At one time or another, every North American pro sports league has been called a "copycat league." I've certainly heard the NHL called that enough times. And there's usually some truth to it. After all, there's only one team that gets to carry the Stanley Cup. Everybody else is left to try to emulate the formula of the previous winner.
On Thursday, in a small way, I felt Canucks General Manager Mike Gillis was looking to take a page out of the Bruins' title blueprint by inviting veterans Owen Nolan and Todd Fedoruk to the club's training camp. Gillis probably noticed the impact an old graybeard like Mark Recchi and hard-nosed fourth-liner like Shawn Thornton had on the champion Bruins.
Gillis certainly didn't have a been-there, done-that, North American-born vet like Recchi in his room to settle the Sedin twins as the pressure mounted, or a straight-ahead, no-nonsense, smash-you-into-next-week guy at the end of the bench like Thornton during the Final.
The Boston duo proved to be very helpful role players in the championship run. In fact, Recchi and Thornton particularly were important to the Bruins' resilience after falling behind 0-2 to the Canucks.
Obviously, Gillis is taking no risk by inviting the 39-year-old Nolan or the 32-year-old Fedoruk, neither of whom skated in the NHL last season. If they can't cut it in camp, they'll be gone.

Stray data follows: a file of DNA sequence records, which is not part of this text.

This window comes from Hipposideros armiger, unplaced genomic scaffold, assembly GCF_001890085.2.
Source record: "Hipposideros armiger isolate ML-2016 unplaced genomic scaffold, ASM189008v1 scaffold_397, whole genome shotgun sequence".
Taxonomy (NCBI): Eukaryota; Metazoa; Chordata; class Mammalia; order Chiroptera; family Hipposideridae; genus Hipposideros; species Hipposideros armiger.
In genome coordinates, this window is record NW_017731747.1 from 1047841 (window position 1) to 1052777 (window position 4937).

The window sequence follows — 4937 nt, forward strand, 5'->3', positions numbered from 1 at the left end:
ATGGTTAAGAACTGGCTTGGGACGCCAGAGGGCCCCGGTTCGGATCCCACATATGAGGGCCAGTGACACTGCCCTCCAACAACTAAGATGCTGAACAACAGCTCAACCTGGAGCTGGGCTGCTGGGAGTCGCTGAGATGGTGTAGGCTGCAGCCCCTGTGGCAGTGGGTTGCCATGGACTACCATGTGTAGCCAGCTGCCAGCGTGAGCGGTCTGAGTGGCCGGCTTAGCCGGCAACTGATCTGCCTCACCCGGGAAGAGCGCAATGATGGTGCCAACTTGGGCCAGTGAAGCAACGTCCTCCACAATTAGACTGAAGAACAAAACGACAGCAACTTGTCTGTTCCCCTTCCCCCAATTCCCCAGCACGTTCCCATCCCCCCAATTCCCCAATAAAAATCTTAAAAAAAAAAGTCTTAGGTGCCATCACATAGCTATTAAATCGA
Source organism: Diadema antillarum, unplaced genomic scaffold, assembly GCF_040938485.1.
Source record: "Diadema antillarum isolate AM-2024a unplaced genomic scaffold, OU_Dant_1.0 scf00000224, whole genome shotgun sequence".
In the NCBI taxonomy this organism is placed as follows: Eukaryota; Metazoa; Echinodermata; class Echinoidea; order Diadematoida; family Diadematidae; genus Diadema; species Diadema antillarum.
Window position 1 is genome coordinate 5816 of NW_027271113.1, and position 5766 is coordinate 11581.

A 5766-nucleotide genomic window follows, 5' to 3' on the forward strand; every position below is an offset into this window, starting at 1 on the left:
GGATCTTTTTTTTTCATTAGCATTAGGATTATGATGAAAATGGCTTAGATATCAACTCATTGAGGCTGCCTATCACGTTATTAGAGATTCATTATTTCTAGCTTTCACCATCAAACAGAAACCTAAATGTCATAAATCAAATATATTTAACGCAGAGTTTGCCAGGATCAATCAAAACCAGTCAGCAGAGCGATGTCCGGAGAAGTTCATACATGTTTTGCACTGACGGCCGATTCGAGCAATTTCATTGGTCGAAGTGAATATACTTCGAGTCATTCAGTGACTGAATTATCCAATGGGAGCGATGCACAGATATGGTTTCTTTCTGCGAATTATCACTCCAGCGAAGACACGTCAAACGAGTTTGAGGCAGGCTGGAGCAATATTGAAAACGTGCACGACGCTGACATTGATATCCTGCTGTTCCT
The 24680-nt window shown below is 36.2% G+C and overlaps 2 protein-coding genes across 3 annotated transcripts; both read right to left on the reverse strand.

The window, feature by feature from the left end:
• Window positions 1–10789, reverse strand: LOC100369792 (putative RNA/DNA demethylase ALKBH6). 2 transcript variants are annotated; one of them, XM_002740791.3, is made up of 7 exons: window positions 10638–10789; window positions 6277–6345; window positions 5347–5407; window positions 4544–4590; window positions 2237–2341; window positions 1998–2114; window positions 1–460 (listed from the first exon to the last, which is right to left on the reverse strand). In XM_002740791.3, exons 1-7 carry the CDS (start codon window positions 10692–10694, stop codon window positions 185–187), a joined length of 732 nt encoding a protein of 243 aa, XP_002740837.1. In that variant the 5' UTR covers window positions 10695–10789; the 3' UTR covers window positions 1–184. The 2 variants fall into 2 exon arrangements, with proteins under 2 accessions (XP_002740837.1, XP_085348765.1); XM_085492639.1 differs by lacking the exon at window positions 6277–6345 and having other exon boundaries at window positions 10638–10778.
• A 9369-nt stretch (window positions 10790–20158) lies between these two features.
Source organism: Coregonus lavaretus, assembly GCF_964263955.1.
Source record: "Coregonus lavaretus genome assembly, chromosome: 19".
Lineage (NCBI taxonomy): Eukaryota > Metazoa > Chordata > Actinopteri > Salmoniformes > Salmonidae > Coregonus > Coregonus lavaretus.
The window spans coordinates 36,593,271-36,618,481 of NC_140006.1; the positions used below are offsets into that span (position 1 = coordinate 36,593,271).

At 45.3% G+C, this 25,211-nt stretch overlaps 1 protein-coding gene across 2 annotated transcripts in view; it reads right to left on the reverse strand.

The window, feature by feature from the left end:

In Boston, Recchi and Thornton were impactful for three reasons: They both skated well enough to fill their respective roles, they had previously won Stanley Cups and they fit nicely in the Bruins' dressing room. While neither Nolan nor Fedoruk can show off a Stanley Cup ring, Gillis likely figures their desire to get one might be worth something for his team.
At this point, Gillis is grasping for those final few pieces that can get his team the 16th playoff win that eluded them in June. Maybe Nolan and/or Fedoruk can make the most of their audition. If they don't, I wouldn't be surprised to see Gillis continue to search for his version of Recchi and Thornton. He's had a first-hand look at what two players like that can mean to a team.
Here are a couple of other icy thoughts for a hot August day …
• There's nothing new to report concerning the ongoing contract talks between the Kings and star defenseman Drew Doughty. The two sides continue to go back and forth on dollars and the term of a new deal.
• If the Canucks were to get off to a rocky start, I wouldn't be surprised to see Gillis sack head coach Alain Vigneault and replace him with Craig MacTavish, who recently became the new bench boss for the club's AHL affiliate in Chicago. Gillis and MacTavish have known each other for a while now. They were teammates in Boston during the early 1980s.
• Not surprisingly, the Hawks inked versatile scorer Patrick Sharp to a new long-term deal. The former University of Vermont star's new five-year contract -- which doesn't kick in until the 2012-13 season -- carries a cap hit of $5.9 million. Looking down the road, the Hawks could have some interesting cap issues to contend with prior to the 2013-14 season. For that season, according to CapGeek.com, they already have $52,863,462 committed to just 12 players. I guess they're hoping the cap continues to go up.